The Chief Executive Officer of the Competition Authority, Thula Kaira, has given the assurance that his organisation has teeth it can use to bite when the situation calls for it.
Based on experience, mere existence of oversight authorities does little to inspire confidence among the public and during a question-answer session that followed a presentation that Kaira made, Dr. Collin Monkge from the Vision 2016 Council, asked whether the Authority had “teeth to bite.”
“Yes, we have teeth. We can fine or recommend a fine but have no power to jail,” Kaira said at the Second National Stakeholders Conference on Competition that was hosted by the Authority at the Gaborone International Convention Centre last Thursday.
The Authority, Kaira added, can rein in unfair conduct and if a party fails to comply, can take the matter up with the High Court. By his account, the Competition Authority functions independently of political influence. He gave a hypothetical scenario of an aggrieved party approaching the minister of trade and commerce with a view to compelling the authority to overturn a decision that doesn’t favour him/her.
“The minister doesn’t have the legal powers to do that,” he said, drawing a parallel with a recent court case involving the Casino Control Board (CCB) and casino operators in Gaborone.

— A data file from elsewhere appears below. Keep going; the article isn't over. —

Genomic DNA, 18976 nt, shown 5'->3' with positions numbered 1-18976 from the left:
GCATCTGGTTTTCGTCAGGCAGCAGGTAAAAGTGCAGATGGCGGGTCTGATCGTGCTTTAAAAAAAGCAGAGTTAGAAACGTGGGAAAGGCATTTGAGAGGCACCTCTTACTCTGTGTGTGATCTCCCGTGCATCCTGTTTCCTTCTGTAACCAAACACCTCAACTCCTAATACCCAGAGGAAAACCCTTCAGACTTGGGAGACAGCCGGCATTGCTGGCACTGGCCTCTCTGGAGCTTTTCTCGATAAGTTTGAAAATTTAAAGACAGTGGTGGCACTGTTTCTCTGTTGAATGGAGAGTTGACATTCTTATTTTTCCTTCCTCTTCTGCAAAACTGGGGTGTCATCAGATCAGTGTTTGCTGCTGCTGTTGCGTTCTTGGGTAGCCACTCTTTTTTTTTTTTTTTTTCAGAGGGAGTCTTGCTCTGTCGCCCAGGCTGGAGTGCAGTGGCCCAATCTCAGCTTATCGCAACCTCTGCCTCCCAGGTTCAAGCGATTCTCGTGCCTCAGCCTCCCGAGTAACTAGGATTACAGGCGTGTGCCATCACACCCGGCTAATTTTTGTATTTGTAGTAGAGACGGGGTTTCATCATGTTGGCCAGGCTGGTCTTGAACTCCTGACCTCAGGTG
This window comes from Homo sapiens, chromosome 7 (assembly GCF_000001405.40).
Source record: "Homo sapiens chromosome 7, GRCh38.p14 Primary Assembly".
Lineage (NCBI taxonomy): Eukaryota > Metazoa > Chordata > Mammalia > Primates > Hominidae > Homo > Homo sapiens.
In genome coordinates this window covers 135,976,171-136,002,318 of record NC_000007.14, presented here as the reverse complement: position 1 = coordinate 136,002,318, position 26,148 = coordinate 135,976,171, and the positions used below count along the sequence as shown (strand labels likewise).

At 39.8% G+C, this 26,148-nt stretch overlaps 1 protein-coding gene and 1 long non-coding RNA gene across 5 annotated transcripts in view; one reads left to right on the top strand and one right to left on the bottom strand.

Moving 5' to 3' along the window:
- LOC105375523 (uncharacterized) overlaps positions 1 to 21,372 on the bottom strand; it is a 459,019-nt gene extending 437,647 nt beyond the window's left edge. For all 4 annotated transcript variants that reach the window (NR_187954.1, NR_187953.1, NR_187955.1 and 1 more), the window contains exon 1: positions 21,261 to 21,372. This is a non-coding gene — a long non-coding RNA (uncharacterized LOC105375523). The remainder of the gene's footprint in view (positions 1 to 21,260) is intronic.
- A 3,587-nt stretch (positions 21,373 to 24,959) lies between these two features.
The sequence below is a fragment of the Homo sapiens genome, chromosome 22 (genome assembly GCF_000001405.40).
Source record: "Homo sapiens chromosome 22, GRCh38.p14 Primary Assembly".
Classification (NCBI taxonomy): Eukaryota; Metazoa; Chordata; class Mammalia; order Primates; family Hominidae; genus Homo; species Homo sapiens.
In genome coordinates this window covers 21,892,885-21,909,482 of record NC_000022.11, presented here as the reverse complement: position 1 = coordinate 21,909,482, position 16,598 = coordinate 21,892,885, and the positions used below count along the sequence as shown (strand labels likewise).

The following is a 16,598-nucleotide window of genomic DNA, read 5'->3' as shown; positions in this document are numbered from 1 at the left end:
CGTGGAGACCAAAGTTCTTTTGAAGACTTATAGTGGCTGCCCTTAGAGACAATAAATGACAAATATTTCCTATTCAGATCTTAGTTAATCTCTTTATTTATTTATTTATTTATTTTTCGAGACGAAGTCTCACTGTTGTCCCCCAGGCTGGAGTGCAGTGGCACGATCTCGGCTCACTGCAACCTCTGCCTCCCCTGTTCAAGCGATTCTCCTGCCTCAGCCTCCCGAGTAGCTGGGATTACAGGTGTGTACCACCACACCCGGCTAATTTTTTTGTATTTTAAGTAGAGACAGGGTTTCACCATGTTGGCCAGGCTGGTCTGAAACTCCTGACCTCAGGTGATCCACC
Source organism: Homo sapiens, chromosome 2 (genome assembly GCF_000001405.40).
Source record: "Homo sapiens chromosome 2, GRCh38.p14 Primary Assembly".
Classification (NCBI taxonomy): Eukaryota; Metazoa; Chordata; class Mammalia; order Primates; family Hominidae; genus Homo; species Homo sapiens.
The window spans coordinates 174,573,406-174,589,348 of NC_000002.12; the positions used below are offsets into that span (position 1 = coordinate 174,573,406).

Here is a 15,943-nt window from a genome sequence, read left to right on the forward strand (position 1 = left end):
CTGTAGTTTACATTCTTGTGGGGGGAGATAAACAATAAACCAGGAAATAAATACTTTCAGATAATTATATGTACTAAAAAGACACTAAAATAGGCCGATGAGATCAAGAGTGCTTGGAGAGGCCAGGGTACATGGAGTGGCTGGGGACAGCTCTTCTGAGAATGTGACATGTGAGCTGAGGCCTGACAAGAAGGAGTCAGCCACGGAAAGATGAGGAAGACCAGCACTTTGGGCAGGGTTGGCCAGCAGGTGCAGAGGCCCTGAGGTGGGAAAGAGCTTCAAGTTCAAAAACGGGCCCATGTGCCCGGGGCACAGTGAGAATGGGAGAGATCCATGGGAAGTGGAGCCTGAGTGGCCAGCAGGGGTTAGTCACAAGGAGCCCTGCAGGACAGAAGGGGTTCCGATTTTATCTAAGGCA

What happened in this particular case was that a company called Workman Holdings, which was to operate the ill-fated casino that was to be housed at Masa Centre in the new CBD, changed its name to Sealema Holdings and applied for a licence.
The CCB initially ruled that the change of name necessitated the restarting of the quite tortuous application process. Unhappy with this decision, the company appealed to the minister of trade and industry, Dorcas Makgato-Malesu, who agreed with its position that starting the process over would, in the language of documents that Sunday Standard has had access to, be “unjustified” and directed that the Board deal with Sealema’s application.
“The court said that the minister has no powers to direct the board,” Kaira said, to make the broader point that the same would apply to the Competition Authority.
He urged businesspeople to familiarise themselves with the law and policies that relate to competition.